What would Plato be without Socrates, or Timothy without Paul, or Luther without Augustine, or Foucault without Nietzsche, or Bob without Woody, or Elvis, The Beatles, and every hair-spritzed glam rocker to follow them without the blues riff? Ask this and you get a sense of the architectonic influence that the book of Deuteronomy has over the prophet Jeremiah. Unlike his Judahite predecessor Isaiah, Jeremiah drank deeply of the theological vintage of the book of Deuteronomy. That is not to say that Isaiah was not familiar with the ancient law book; his corpus of work is thick with Deuteronomic language and imagery: the holiness of God, concern for the disenfranchised, the synergy between personal holiness and cultic worship. But for Jeremiah, it is different. For him, Deuteronomy is an immovable force, a covenantal mass that holds a wholly central position around which his entire prophetic agenda satellites. continue

Luther on the Christian Life

Article by   August 2015
Carl R. Trueman. Luther on the Christian Life: Cross and Freedom. Theologians of the Christian Life. Wheaton, IL: Crossway, 2015. 224pp. $14.99/£11.99It is not immediately obvious to many Christians that Martin Luther has much that is interesting or helpful to say about... continue

Race and the American Church-Part VI-Sin, Slavery, Silence and 'Separate but Equal'

Article by   August 2015
Before reading this article, please consider reading through the first five pieces as this article is best understood in the context of the others and reading the first five articles will enhance your reading of this one as each article builds on the previous one. Article five focused on the institution of slavery and how race as a social construct affected American Christians from 1620-1860 as they justified the institution of slavery and the mistreatment of African people whom they viewed largely as a sub-human species. My friend and colleague Dr. Miles Smith has expounded on this idea in the minds of antebellum southern Christians through a recent post here. continue

Bible, Gender & Sexuality

Article by   July 2015
James V. Brownson, Bible, Gender, Sexuality: Reframing the Church's Debate on Same-Sex Relationships. Grand Rapids, MI: Eerdmans, 2013. 312pp. $24.99/£15.99Revolutions don't happen overnight. They build. What we witnessed in Obergefell v. Hodges on June 26 of this year - the... continue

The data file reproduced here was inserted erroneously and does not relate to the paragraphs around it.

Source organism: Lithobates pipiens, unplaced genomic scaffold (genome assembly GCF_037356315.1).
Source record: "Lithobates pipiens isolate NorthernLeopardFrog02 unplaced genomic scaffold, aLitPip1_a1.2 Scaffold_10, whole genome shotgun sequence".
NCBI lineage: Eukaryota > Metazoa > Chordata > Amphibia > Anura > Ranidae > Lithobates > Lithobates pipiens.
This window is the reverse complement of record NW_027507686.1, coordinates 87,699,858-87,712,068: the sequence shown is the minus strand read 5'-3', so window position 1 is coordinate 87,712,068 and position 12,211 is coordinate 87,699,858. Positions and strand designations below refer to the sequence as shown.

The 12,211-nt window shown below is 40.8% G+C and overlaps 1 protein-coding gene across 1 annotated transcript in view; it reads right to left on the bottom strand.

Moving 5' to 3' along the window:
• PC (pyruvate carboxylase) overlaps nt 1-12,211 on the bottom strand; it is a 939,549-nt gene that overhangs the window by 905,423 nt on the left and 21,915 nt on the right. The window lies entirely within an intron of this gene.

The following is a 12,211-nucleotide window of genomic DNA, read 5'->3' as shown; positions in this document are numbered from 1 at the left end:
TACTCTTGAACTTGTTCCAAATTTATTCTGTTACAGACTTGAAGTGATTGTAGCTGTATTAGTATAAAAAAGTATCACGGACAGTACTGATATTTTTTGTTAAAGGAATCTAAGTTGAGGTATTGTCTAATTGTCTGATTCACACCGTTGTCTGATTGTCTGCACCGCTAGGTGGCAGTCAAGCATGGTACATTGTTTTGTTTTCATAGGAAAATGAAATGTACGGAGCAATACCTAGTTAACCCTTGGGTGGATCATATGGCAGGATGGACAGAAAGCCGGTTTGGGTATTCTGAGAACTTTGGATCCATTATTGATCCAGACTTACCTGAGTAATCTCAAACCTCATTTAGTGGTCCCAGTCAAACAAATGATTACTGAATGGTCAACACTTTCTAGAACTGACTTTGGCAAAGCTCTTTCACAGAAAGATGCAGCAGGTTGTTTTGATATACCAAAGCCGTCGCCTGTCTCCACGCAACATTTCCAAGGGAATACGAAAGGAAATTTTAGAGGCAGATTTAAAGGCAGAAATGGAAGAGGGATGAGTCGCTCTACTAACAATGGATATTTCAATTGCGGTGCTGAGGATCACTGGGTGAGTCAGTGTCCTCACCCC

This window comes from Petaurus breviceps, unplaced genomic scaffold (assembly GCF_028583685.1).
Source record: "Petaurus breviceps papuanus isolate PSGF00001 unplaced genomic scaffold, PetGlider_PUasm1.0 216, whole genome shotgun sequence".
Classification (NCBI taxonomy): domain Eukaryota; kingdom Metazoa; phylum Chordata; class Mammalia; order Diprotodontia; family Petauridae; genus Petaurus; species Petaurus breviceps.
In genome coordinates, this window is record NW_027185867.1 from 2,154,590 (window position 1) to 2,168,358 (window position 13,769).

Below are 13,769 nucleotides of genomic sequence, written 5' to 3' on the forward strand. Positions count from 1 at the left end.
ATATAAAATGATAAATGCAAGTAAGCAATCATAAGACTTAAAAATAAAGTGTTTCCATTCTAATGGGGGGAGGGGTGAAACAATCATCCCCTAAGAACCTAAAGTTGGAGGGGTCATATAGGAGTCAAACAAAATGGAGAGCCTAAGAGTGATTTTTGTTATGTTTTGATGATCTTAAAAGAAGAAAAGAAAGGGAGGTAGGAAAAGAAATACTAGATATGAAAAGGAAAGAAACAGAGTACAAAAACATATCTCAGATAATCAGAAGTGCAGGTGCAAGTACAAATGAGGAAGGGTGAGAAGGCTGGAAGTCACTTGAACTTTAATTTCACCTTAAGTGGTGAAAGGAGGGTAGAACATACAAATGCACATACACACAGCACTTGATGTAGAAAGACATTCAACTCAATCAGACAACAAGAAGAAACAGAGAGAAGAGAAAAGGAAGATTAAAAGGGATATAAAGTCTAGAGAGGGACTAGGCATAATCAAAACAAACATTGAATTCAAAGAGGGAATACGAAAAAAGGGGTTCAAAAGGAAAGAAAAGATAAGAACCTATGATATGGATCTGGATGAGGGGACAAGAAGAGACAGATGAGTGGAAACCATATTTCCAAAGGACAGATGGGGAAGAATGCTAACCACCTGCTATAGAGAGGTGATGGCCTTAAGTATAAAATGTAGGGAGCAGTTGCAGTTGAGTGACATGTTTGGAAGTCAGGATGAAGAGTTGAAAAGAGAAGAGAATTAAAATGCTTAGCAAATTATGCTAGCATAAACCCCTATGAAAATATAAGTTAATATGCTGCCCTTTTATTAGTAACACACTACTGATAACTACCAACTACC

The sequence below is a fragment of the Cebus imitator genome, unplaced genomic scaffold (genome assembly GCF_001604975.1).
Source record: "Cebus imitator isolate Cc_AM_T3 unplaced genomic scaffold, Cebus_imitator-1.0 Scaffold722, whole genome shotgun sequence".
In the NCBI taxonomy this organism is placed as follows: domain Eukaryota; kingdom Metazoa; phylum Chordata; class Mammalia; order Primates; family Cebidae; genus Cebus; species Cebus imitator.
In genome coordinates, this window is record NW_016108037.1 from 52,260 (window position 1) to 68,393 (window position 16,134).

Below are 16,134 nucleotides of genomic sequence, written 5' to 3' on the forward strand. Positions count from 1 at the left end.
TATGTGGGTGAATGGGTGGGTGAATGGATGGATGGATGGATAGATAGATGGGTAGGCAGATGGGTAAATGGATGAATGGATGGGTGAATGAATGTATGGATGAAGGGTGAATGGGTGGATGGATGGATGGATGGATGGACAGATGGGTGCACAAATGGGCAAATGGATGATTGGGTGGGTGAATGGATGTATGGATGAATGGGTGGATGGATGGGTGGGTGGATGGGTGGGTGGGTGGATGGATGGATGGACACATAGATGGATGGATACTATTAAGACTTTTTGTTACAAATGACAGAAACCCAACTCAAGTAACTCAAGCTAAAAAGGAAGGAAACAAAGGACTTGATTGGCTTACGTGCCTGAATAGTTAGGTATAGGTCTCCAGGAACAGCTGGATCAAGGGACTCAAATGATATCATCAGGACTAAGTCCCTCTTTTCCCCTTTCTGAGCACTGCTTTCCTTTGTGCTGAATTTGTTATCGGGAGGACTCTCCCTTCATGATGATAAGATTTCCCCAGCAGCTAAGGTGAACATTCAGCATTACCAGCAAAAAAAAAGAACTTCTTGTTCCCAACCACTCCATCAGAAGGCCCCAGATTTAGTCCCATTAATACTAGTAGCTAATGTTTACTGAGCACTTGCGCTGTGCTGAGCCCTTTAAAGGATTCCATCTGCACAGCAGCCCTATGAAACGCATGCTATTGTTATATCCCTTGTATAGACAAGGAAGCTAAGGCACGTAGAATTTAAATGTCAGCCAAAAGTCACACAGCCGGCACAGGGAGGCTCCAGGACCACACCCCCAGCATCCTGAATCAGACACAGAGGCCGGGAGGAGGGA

SCOTUS: Too Much and Too Little

Article by   July 2015
On June 26, 2015, the Supreme Court issued the majority opinion in Obergefell et. al. v. Hodges, which consolidated four cases addressing the constitutionality of state bans on same-sex marriage. Led by Supreme Court Justice Anthony Kennedy, the majority found state bans on same-sex marriage unconstitutional. Piggybacking off of the 14th amendment, the Supreme Court made sexual orientation a protected category, analogous to race, using cosmological language about the greater good that comes to all when homosexual sexual relationships are allowed to flourish under the invention of a new kind of marriage. Gay marriage is now the law of the land. This public policy change to the definition of marriage commands a redefinition of personhood continue

Presbyterians and the Political Theology of Race: Part 3 - Gospel Politics

Article by   July 2015
In his "Letter From a Birmingham Jail" Martin Luther King, Jr., charged the "moderate white clergy" with failing to grasp the clear implications of the Gospel for the South's social institutions. "I have heard numerous religious leaders of the South call upon their worshippers to comply with a desegregation decision because it is the law, but I have longed to hear white ministers say, 'Follow this decree because integration is morally right and the Negro is your brother.' ... In the midst of a mighty struggle to rid our nation of racial and economic injustice, I have heard so many ministers say, 'Those are social issues with which the gospel has no real concern,' and I have watched so many churches commit themselves to a completely otherworldly religion which made a strange distinction between body and soul, the sacred and the secular." continue

Traces of the Trinity

Article by   July 2015
Peter J. Leithart, Traces of the Trinity: Signs of God in Creation and Human Experience. Grand Rapids, MI: Brazos Press, 2015. ix + 165 pp. $15.99/£10.99In this extraordinary book, Peter Leithart's starting point comes from New Testament revelation about God: namely,... continue